Defined in psychology and cognitive science, schemas are mental structures of preconceived ideas, a framework representing some aspect of the world, or a system that organizes categories of information and the relationships among them. According to M.A. Arbib & Erdi they are also interdependent in relation to the other ones. Schemas and their network of interconnections, have a proneness to remain constant, even in the face of contradictory information, nevertheless, they do change through the processes of accommodation. Accommodation is the cognitive process of incorporation of new information by revising existing cognitive schemas, perceptions, and understanding. An analogy of this transitional process are the colors of the rainbow. While we can clearly define the primary colors of a rainbow, part of its characteristic is the overlapping colors that merge into one another. Like a rainbow, at each phase of equilibrium or schematic stability, there is a primary ‘color’ while in the transitional spaces, the primary ‘colors’ merge and blend. If the established schema cannot make sense of unfamiliar information, dis-equilibrium is necessary for the transformation or updating of the existing schema (knowledge). Through learning, a new schema network emerges that moderates a person’s new reality or perspective. ‘Each schema enriches and is defined by the others (and may change when a formal linguistic system allows explicit, though partial, definition). Even though processes of schema change may affect only a few schemas at any time, such changes may “cohere” to yield dramatic changes in the overall pattern of mental organization. There is change yet continuity, with many schemas held in common, yet changed because they must now be used in the context of the new network.’ 30 Therefore, we see that transformation is different from learning new skills or facts; it instead disrupts and alters the way our cognitive apparatus knows, interprets and responds. In fact, one’s cognitive development and transformation through the Eightfold Path can be easily construed as intentional ego stage developments involving the advancement through progressively schematic dis-equilibrium/equilibrium to more refined ways of knowing.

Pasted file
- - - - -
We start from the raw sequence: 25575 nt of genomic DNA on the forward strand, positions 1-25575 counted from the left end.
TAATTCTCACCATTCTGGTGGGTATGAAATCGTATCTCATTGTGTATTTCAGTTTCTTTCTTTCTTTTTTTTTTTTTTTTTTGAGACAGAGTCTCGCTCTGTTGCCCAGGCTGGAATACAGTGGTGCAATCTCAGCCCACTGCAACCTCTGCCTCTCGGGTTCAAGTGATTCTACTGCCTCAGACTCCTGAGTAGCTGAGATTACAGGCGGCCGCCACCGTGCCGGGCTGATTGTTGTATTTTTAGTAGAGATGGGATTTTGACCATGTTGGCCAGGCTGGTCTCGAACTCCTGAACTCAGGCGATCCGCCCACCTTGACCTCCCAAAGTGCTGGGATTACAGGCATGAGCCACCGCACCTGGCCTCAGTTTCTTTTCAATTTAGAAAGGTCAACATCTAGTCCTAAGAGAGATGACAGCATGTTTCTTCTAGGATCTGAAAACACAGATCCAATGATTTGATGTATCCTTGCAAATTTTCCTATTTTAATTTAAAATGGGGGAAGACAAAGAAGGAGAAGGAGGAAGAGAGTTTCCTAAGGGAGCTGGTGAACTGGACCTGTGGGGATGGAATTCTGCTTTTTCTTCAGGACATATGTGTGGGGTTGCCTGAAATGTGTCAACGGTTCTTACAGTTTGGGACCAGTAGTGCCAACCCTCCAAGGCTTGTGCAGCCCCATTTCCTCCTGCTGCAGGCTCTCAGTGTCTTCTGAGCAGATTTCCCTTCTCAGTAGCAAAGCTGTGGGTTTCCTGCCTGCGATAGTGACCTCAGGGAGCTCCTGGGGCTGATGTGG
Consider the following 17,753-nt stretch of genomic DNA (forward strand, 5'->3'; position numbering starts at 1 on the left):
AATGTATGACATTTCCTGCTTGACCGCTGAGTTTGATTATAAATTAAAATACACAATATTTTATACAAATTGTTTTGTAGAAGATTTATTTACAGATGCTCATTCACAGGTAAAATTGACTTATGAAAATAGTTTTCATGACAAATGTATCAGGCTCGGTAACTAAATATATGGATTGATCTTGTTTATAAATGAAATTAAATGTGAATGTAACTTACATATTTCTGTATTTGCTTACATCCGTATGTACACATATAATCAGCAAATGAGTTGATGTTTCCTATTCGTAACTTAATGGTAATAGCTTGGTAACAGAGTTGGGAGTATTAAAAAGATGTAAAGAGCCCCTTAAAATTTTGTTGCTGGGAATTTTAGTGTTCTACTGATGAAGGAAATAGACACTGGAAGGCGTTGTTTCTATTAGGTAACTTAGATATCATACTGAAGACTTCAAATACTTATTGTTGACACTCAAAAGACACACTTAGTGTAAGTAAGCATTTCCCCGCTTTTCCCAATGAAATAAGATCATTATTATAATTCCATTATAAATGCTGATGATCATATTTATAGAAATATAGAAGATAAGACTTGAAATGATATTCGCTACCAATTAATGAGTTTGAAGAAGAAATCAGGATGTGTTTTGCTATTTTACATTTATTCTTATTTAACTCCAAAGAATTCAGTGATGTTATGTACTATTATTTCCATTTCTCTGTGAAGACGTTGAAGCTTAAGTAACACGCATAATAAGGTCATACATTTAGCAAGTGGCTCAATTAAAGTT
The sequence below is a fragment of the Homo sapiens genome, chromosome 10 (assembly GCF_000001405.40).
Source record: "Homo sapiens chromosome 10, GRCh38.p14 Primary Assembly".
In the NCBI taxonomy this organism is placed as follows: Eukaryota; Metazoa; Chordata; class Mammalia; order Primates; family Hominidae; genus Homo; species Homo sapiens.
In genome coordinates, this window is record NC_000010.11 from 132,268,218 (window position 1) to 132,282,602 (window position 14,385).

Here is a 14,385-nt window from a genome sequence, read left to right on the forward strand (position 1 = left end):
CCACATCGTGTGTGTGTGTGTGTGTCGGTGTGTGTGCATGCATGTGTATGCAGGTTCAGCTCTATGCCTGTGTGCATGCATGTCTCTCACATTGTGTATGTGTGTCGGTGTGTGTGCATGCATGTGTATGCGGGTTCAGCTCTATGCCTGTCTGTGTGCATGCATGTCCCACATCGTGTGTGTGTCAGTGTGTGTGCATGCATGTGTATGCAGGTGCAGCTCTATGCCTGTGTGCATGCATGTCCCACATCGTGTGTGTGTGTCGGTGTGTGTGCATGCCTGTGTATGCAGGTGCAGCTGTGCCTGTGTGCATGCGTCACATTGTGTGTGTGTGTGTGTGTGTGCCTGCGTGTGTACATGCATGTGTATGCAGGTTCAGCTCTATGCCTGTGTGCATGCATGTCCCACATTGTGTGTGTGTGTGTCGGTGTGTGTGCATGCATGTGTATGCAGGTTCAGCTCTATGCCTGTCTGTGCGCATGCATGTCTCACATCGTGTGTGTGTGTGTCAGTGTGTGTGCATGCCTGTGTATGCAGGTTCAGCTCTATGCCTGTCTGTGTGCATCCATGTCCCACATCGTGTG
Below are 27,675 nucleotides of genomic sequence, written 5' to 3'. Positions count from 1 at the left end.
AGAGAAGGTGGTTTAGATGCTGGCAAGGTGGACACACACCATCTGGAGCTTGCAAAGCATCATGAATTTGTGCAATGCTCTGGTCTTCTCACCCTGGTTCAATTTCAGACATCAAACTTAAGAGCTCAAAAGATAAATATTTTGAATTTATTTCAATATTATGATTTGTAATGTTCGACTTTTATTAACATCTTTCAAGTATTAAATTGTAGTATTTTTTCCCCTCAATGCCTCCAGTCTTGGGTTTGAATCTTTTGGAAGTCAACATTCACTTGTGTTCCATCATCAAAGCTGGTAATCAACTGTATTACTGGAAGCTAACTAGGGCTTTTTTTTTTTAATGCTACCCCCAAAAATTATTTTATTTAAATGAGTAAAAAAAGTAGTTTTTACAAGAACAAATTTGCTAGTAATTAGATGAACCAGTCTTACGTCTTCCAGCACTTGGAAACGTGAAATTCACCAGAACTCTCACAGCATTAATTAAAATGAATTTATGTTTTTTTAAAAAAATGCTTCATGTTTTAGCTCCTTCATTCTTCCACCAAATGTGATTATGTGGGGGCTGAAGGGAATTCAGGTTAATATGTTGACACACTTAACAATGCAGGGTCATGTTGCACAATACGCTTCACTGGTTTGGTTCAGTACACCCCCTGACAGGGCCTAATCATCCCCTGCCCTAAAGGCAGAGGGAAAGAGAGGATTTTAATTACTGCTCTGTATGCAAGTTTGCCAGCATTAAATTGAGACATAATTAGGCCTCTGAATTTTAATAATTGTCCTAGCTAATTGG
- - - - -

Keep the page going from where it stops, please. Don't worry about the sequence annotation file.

Similarly, according to the developmental psychologist Jean Piaget, cognitive development and transformation progresses in discoveries or insights, not at a steady rate. A state of disequilibrium occurs when new information cannot be assimilated into existing schemas. Since disequilibrium creates stress, the urge for equilibration then becomes the force that drives the learning process as we seek to de-stress and restore balance by cognitively mastering or letting go of the new challenge (accommodation). We also see this phenomenon described in the Zeigarnik Effect, which is the natural propensity for alleviating the stress created by task incompletion by better recalling of all tasks, hence, giving priority to unfinished projects before finished projects. Through the process of assimilation and the integration of the new information, the newly formed schema remains until the next time an adjustment is required. This process of growth involves a progression of continual shifts of meaning marked by periods of stability and periods of instability, leading to ongoing construct/schemata reconstructions. Stability and harmony are the forces, which move development along. Resulting from either new experiences and/or deliberate interventions, such shifts produce corresponding changes in our viewpoint of the environment, ourselves, and, therefore, how we interact with an increasingly discerned and objective world. In the process of transformation, the previous schema or way of meaning-making is not entirely left behind; this previous way can still become activated as a latent disposition. As Laszlo points out, ‘…all we can say is that the new steady state, if it is dynamically stable, assimilates the disturbance introduced by the destabilizing parameters within an open structure that is likely to be more dynamic and complex than the structure in the previous steady state.’32